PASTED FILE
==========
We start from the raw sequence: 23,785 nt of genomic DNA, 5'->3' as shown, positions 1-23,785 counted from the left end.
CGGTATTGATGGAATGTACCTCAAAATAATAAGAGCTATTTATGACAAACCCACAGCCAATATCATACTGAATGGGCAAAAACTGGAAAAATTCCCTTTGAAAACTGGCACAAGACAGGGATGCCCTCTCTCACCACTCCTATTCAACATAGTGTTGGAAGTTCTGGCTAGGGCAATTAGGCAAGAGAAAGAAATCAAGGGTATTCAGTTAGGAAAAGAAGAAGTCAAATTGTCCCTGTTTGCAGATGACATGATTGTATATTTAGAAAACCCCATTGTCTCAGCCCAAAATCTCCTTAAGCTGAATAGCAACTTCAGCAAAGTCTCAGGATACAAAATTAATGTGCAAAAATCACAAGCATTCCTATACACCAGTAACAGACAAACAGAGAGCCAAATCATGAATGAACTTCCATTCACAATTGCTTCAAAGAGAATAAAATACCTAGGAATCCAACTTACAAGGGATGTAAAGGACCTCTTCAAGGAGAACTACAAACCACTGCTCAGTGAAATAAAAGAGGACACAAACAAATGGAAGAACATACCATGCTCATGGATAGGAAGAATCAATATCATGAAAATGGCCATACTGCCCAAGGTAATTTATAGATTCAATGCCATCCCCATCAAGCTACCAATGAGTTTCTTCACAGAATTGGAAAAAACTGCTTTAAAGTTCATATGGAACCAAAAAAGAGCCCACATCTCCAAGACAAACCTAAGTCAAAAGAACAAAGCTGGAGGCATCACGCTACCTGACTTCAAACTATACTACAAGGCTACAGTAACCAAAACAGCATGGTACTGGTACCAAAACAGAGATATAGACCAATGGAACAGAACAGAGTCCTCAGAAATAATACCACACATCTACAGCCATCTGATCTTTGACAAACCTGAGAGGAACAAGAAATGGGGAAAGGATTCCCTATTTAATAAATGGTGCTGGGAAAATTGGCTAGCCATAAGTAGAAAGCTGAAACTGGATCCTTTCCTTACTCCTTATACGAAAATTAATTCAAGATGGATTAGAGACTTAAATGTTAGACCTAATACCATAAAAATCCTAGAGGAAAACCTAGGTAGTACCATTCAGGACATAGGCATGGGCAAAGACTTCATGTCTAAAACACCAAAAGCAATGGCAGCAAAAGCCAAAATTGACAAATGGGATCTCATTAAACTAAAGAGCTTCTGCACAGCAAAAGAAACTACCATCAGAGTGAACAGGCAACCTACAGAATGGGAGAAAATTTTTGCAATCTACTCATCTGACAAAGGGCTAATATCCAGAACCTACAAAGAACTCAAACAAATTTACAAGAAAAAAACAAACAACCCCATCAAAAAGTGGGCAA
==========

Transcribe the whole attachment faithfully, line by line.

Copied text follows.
We start from the raw sequence: 23,785 nt of genomic DNA, 5'->3' as shown, positions 1-23,785 counted from the left end.
CGGTATTGATGGAATGTACCTCAAAATAATAAGAGCTATTTATGACAAACCCACAGCCAATATCATACTGAATGGGCAAAAACTGGAAAAATTCCCTTTGAAAACTGGCACAAGACAGGGATGCCCTCTCTCACCACTCCTATTCAACATAGTGTTGGAAGTTCTGGCTAGGGCAATTAGGCAAGAGAAAGAAATCAAGGGTATTCAGTTAGGAAAAGAAGAAGTCAAATTGTCCCTGTTTGCAGATGACATGATTGTATATTTAGAAAACCCCATTGTCTCAGCCCAAAATCTCCTTAAGCTGAATAGCAACTTCAGCAAAGTCTCAGGATACAAAATTAATGTGCAAAAATCACAAGCATTCCTATACACCAGTAACAGACAAACAGAGAGCCAAATCATGAATGAACTTCCATTCACAATTGCTTCAAAGAGAATAAAATACCTAGGAATCCAACTTACAAGGGATGTAAAGGACCTCTTCAAGGAGAACTACAAACCACTGCTCAGTGAAATAAAAGAGGACACAAACAAATGGAAGAACATACCATGCTCATGGATAGGAAGAATCAATATCATGAAAATGGCCATACTGCCCAAGGTAATTTATAGATTCAATGCCATCCCCATCAAGCTACCAATGAGTTTCTTCACAGAATTGGAAAAAACTGCTTTAAAGTTCATATGGAACCAAAAAAGAGCCCACATCTCCAAGACAAACCTAAGTCAAAAGAACAAAGCTGGAGGCATCACGCTACCTGACTTCAAACTATACTACAAGGCTACAGTAACCAAAACAGCATGGTACTGGTACCAAAACAGAGATATAGACCAATGGAACAGAACAGAGTCCTCAGAAATAATACCACACATCTACAGCCATCTGATCTTTGACAAACCTGAGAGGAACAAGAAATGGGGAAAGGATTCCCTATTTAATAAATGGTGCTGGGAAAATTGGCTAGCCATAAGTAGAAAGCTGAAACTGGATCCTTTCCTTACTCCTTATACGAAAATTAATTCAAGATGGATTAGAGACTTAAATGTTAGACCTAATACCATAAAAATCCTAGAGGAAAACCTAGGTAGTACCATTCAGGACATAGGCATGGGCAAAGACTTCATGTCTAAAACACCAAAAGCAATGGCAGCAAAAGCCAAAATTGACAAATGGGATCTCATTAAACTAAAGAGCTTCTGCACAGCAAAAGAAACTACCATCAGAGTGAACAGGCAACCTACAGAATGGGAGAAAATTTTTGCAATCTACTCATCTGACAAAGGGCTAATATCCAGAACCTACAAAGAACTCAAACAAATTTACAAGAAAAAAACAAACAACCCCATCAAAAAGTGGGCAA